I experimented with the paper cassette by purposely placing the stack of paper on top (instead of under) the metal tab at the front of cassette, so the leading edge of the paper is closer in distance to the first oblique roller. Despite picking up two sheets at once, the printer actually finished the print job, although I can't use it like this. _Still seems something is wrong with the front roller, or that there is possibly an inherent timing issue in the printer, but I doubt that._

PS: Something I forgot to mention earlier: I observed the front roller when a sheet of paper is inserted into the manual feed slot. The front roller will successfully grab the paper, and hold it there, but when the printer is told to print (I tell it to do a test page), the roller doesn't move at all. Everything else power sup, sounds normal, until it simply times out and halts.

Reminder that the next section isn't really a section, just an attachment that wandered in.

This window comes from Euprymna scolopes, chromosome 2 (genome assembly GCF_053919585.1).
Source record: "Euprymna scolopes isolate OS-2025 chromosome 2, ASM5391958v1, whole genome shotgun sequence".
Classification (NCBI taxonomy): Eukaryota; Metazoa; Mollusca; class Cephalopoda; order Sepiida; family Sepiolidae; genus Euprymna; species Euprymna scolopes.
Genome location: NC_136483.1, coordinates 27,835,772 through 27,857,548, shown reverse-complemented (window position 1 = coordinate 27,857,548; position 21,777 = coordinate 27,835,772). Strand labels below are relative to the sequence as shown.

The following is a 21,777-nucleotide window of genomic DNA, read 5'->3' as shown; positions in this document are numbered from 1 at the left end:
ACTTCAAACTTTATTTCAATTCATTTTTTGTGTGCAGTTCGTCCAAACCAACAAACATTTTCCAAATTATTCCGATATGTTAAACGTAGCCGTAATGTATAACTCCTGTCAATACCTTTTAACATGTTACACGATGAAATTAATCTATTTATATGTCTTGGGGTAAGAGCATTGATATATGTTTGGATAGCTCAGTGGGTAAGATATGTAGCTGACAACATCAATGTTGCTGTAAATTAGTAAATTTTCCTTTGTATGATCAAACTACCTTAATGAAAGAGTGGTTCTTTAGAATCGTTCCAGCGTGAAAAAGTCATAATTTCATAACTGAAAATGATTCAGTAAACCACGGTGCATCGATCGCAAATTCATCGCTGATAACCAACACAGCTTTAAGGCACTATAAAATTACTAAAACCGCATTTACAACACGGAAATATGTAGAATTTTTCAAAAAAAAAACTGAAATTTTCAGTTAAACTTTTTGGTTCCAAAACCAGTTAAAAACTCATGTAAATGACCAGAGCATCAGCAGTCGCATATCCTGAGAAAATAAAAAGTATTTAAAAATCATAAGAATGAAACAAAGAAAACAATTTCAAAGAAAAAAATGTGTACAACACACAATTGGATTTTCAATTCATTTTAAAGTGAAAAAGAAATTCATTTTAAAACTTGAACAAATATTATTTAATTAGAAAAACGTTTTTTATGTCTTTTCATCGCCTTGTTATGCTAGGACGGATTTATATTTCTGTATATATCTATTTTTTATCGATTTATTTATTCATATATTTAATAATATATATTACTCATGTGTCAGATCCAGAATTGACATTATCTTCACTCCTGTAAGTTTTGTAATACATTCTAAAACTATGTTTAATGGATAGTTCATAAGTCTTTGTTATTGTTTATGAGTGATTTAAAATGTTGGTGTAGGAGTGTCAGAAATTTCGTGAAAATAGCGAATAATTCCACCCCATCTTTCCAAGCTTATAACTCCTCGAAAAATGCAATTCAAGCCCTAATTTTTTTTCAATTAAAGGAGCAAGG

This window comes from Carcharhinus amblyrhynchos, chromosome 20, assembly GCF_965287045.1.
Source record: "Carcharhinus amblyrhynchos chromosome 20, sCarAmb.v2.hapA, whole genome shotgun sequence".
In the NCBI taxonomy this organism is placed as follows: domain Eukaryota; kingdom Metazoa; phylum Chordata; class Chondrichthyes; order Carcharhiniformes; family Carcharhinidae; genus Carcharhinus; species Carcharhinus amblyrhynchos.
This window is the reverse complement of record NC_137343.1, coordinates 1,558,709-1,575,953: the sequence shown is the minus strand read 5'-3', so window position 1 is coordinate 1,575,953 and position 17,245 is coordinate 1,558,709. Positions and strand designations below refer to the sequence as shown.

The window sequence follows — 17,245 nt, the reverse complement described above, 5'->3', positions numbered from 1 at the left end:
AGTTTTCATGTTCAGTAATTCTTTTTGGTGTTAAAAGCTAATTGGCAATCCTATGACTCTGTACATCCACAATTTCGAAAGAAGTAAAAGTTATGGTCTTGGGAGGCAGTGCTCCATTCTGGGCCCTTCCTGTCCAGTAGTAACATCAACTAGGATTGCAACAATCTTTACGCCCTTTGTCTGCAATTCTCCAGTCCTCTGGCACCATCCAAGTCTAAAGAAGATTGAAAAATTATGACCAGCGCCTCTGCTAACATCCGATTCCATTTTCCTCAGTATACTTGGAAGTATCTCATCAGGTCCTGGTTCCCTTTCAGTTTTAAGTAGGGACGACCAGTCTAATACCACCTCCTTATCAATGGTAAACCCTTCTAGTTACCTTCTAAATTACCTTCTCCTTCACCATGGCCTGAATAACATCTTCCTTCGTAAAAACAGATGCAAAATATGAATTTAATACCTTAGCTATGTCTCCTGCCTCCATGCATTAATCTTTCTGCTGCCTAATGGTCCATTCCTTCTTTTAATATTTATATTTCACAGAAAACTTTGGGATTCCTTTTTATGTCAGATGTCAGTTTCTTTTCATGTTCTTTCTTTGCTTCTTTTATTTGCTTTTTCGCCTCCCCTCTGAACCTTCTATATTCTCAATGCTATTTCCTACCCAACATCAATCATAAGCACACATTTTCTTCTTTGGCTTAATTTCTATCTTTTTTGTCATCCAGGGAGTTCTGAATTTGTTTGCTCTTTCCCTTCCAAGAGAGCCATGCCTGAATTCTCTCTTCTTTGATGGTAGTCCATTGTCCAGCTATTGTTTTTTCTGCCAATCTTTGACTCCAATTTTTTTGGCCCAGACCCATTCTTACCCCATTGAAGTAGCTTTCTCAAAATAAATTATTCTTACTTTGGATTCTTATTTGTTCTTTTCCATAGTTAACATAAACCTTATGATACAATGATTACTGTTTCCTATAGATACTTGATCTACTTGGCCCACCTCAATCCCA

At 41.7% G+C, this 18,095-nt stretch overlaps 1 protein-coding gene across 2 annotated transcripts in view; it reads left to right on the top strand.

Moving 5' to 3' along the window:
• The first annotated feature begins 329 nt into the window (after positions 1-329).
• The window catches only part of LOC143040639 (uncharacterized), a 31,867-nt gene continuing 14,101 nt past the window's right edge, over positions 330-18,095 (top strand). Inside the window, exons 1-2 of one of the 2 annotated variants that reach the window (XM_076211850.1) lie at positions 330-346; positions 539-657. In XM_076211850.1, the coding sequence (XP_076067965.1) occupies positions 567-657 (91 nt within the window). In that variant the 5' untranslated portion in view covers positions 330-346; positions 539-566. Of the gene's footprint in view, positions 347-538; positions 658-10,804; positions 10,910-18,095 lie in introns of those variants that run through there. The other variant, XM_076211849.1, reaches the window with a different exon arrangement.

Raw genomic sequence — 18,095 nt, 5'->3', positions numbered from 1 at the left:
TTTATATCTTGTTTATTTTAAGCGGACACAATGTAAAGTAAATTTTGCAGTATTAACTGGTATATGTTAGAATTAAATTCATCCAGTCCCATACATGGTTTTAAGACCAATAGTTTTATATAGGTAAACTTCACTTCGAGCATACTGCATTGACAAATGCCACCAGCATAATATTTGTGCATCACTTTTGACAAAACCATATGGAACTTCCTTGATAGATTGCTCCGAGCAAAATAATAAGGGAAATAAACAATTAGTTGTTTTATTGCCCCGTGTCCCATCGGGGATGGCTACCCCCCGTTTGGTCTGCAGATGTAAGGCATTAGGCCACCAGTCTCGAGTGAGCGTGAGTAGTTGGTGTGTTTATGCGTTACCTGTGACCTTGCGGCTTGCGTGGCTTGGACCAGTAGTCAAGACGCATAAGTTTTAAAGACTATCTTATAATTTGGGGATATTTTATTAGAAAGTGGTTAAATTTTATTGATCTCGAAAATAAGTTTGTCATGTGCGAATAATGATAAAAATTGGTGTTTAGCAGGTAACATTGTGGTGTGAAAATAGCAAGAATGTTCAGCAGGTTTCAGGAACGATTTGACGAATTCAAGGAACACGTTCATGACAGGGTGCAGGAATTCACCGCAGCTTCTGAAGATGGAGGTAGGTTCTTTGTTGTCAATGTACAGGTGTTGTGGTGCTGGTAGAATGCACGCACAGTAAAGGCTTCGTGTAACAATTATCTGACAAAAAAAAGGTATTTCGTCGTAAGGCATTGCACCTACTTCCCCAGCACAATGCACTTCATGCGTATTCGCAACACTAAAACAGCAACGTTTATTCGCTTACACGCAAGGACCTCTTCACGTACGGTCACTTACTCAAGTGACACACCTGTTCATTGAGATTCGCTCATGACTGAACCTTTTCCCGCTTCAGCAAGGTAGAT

by revo8778 on Nov 19, 2010 at 8:25pm Add comment
I discovered the problem. The Paper Registration roller's solenoid, located within the Paper Pickup Assembly, was retarded by some adhesive from the foam that used to dampen it. This was causing the front roller to stop when it should be turning.

Now manual feed and paper cassette pint jobs work fine.
by revo8778 on Nov 20, 2010 at 6:11pm Add comment